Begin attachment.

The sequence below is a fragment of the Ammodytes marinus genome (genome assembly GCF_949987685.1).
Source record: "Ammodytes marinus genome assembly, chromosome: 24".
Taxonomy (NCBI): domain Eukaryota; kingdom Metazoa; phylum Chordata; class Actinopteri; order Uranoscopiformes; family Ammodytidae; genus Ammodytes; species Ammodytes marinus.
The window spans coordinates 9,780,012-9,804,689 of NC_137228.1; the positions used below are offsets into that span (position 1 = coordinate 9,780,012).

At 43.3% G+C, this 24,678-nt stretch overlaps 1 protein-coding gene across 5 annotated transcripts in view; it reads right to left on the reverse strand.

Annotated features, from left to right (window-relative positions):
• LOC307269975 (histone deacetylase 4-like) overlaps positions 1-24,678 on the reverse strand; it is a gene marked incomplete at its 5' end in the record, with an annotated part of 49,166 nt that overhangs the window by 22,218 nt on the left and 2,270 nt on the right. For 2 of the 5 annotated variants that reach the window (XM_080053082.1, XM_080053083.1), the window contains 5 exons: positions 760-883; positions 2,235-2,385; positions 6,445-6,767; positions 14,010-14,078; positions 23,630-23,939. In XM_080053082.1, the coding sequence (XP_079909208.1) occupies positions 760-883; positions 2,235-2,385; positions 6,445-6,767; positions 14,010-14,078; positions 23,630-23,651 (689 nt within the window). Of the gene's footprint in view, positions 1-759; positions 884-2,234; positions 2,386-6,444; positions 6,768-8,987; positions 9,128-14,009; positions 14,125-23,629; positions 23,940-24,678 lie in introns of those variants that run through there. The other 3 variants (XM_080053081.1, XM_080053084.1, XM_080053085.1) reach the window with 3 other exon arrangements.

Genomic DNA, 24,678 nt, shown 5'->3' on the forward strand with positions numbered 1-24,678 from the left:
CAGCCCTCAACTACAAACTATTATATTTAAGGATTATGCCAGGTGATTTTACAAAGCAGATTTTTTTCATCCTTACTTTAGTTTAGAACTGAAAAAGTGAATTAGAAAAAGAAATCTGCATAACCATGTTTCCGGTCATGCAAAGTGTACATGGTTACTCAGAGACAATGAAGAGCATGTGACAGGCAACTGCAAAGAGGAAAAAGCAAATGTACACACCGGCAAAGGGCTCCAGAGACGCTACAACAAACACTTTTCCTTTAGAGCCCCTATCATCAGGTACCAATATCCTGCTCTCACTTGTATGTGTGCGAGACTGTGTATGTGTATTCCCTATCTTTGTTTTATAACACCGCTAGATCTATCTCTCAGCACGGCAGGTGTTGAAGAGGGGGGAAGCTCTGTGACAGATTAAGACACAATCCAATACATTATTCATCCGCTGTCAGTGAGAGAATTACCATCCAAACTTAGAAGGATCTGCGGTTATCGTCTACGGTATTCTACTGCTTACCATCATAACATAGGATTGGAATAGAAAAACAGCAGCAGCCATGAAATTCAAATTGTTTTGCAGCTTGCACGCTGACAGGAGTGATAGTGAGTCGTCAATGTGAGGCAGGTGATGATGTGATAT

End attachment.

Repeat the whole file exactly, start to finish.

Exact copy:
The sequence below is a fragment of the Ammodytes marinus genome (genome assembly GCF_949987685.1).
Source record: "Ammodytes marinus genome assembly, chromosome: 24".
Taxonomy (NCBI): domain Eukaryota; kingdom Metazoa; phylum Chordata; class Actinopteri; order Uranoscopiformes; family Ammodytidae; genus Ammodytes; species Ammodytes marinus.
The window spans coordinates 9,780,012-9,804,689 of NC_137228.1; the positions used below are offsets into that span (position 1 = coordinate 9,780,012).

At 43.3% G+C, this 24,678-nt stretch overlaps 1 protein-coding gene across 5 annotated transcripts in view; it reads right to left on the reverse strand.

Annotated features, from left to right (window-relative positions):
• LOC307269975 (histone deacetylase 4-like) overlaps positions 1-24,678 on the reverse strand; it is a gene marked incomplete at its 5' end in the record, with an annotated part of 49,166 nt that overhangs the window by 22,218 nt on the left and 2,270 nt on the right. For 2 of the 5 annotated variants that reach the window (XM_080053082.1, XM_080053083.1), the window contains 5 exons: positions 760-883; positions 2,235-2,385; positions 6,445-6,767; positions 14,010-14,078; positions 23,630-23,939. In XM_080053082.1, the coding sequence (XP_079909208.1) occupies positions 760-883; positions 2,235-2,385; positions 6,445-6,767; positions 14,010-14,078; positions 23,630-23,651 (689 nt within the window). Of the gene's footprint in view, positions 1-759; positions 884-2,234; positions 2,386-6,444; positions 6,768-8,987; positions 9,128-14,009; positions 14,125-23,629; positions 23,940-24,678 lie in introns of those variants that run through there. The other 3 variants (XM_080053081.1, XM_080053084.1, XM_080053085.1) reach the window with 3 other exon arrangements.

Genomic DNA, 24,678 nt, shown 5'->3' on the forward strand with positions numbered 1-24,678 from the left:
CAGCCCTCAACTACAAACTATTATATTTAAGGATTATGCCAGGTGATTTTACAAAGCAGATTTTTTTCATCCTTACTTTAGTTTAGAACTGAAAAAGTGAATTAGAAAAAGAAATCTGCATAACCATGTTTCCGGTCATGCAAAGTGTACATGGTTACTCAGAGACAATGAAGAGCATGTGACAGGCAACTGCAAAGAGGAAAAAGCAAATGTACACACCGGCAAAGGGCTCCAGAGACGCTACAACAAACACTTTTCCTTTAGAGCCCCTATCATCAGGTACCAATATCCTGCTCTCACTTGTATGTGTGCGAGACTGTGTATGTGTATTCCCTATCTTTGTTTTATAACACCGCTAGATCTATCTCTCAGCACGGCAGGTGTTGAAGAGGGGGGAAGCTCTGTGACAGATTAAGACACAATCCAATACATTATTCATCCGCTGTCAGTGAGAGAATTACCATCCAAACTTAGAAGGATCTGCGGTTATCGTCTACGGTATTCTACTGCTTACCATCATAACATAGGATTGGAATAGAAAAACAGCAGCAGCCATGAAATTCAAATTGTTTTGCAGCTTGCACGCTGACAGGAGTGATAGTGAGTCGTCAATGTGAGGCAGGTGATGATGTGATAT